Henry seals his fate with a melodramatic complaint: “Oh, MOTHER! Can you IMAGINE what people will think when they see me lugging this thing…” Homer shares his pal’s shame, and suggests covering the dummy with a blanket. Through a breathless series of events, the boys become suspected of murder. The story’s climax is a large panel in which the beloved teen characters (and Henry’s mother) are cornered by 17 armed policemen—an event no corporate rights holder would allow today.
Though this black-humored escalation is clever, it’s not just a sitcom. Stanley throws the reader off the scent with small moments that further define the characters. Homer and Henry have a recurring conversation about Homer’s ill-advised use of cider vinegar in a punch drink for a party. This topic bobs to the story’s surface at random intervals, against the grain of the narrative, in a credible way.
Stanley had a great ear for dialogue—a constant asset of his 1950s work. His comfort with vernacular, phonetic spelling and unerring usage of the ellipse makes the chat in these stories novelistic.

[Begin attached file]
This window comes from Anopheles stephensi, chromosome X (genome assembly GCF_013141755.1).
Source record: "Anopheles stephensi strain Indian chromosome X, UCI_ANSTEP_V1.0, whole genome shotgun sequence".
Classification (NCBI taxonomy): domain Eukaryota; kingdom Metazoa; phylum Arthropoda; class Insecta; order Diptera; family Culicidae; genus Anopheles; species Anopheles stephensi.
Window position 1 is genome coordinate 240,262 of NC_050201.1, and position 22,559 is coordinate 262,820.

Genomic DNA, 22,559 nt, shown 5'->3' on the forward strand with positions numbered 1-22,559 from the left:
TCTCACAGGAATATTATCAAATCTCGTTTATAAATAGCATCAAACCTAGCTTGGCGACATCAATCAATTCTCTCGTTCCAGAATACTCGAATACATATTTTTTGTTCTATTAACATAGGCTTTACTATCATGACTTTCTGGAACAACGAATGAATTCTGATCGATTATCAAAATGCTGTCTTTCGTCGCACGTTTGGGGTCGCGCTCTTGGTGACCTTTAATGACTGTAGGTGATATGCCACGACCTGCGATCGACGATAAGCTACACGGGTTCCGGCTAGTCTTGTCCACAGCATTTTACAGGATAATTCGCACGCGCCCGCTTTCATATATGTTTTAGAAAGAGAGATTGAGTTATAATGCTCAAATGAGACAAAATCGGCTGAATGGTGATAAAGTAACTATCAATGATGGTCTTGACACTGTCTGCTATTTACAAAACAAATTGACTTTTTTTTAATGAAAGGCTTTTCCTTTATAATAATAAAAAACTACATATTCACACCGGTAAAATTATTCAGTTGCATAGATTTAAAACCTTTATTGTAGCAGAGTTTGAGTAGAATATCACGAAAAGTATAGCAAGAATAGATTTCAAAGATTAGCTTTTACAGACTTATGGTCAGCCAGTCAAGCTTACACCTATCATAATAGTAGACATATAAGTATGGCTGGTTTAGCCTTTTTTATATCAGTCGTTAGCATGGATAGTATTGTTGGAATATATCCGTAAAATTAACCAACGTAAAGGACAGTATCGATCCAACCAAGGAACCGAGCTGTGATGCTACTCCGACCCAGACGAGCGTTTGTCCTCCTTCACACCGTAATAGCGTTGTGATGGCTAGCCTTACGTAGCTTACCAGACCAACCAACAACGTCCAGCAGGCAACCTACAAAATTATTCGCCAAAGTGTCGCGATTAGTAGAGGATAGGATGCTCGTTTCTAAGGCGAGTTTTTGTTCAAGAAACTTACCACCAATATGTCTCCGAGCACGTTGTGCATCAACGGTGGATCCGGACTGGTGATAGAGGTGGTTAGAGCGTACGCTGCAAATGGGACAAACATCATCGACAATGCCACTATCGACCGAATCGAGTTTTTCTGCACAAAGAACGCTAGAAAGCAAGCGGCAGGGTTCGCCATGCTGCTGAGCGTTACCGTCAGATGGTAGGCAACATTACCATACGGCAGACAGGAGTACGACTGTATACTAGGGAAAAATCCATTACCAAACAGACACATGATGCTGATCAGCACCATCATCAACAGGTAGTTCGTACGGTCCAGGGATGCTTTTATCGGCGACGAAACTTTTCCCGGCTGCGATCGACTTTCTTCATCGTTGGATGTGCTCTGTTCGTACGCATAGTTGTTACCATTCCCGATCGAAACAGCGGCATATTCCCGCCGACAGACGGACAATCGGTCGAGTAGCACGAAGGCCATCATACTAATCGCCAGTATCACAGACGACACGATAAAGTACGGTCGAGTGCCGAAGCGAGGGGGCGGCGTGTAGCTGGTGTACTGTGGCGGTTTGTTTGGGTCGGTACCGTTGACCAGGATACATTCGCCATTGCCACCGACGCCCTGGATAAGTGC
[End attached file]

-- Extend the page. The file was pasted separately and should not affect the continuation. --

The story veers into a zany sitcom set-piece that, for 10 of its 31 pages, recedes the main drive of the narrative—that Homer and Henry are wanted by the law for murder. At some point, in this interlude, the story’s original path seems lost. When it returns, at full force, in a climax worthy of Preston Sturges, it’s inevitable and surprising.
This story is an aftershock of a six-page piece in a 1949 issue of Little Lulu, in which Tubby is desperate to not lose face by wheeling his mother’s dummy through the neighborhood.